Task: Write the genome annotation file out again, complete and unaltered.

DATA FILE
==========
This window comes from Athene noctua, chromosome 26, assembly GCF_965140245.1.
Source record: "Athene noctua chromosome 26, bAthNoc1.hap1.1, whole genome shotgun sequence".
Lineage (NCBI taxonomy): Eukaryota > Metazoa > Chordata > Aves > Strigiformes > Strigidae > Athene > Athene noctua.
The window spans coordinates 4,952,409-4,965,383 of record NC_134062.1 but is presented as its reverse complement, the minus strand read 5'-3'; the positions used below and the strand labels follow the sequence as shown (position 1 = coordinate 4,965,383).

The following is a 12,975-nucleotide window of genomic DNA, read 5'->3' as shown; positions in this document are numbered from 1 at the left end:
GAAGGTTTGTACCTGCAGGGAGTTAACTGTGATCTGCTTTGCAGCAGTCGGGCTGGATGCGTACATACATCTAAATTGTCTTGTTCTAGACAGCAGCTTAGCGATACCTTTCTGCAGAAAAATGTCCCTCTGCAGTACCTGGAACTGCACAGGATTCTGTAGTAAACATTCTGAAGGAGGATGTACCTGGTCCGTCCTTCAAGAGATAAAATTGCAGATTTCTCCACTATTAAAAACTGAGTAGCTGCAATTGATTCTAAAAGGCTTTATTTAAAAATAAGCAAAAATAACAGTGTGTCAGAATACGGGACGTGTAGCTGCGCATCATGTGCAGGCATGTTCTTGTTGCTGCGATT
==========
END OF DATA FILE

This window comes from Athene noctua, chromosome 26, assembly GCF_965140245.1.
Source record: "Athene noctua chromosome 26, bAthNoc1.hap1.1, whole genome shotgun sequence".
Lineage (NCBI taxonomy): Eukaryota > Metazoa > Chordata > Aves > Strigiformes > Strigidae > Athene > Athene noctua.
The window spans coordinates 4,952,409-4,965,383 of record NC_134062.1 but is presented as its reverse complement, the minus strand read 5'-3'; the positions used below and the strand labels follow the sequence as shown (position 1 = coordinate 4,965,383).

The following is a 12,975-nucleotide window of genomic DNA, read 5'->3' as shown; positions in this document are numbered from 1 at the left end:
GAAGGTTTGTACCTGCAGGGAGTTAACTGTGATCTGCTTTGCAGCAGTCGGGCTGGATGCGTACATACATCTAAATTGTCTTGTTCTAGACAGCAGCTTAGCGATACCTTTCTGCAGAAAAATGTCCCTCTGCAGTACCTGGAACTGCACAGGATTCTGTAGTAAACATTCTGAAGGAGGATGTACCTGGTCCGTCCTTCAAGAGATAAAATTGCAGATTTCTCCACTATTAAAAACTGAGTAGCTGCAATTGATTCTAAAAGGCTTTATTTAAAAATAAGCAAAAATAACAGTGTGTCAGAATACGGGACGTGTAGCTGCGCATCATGTGCAGGCATGTTCTTGTTGCTGCGATT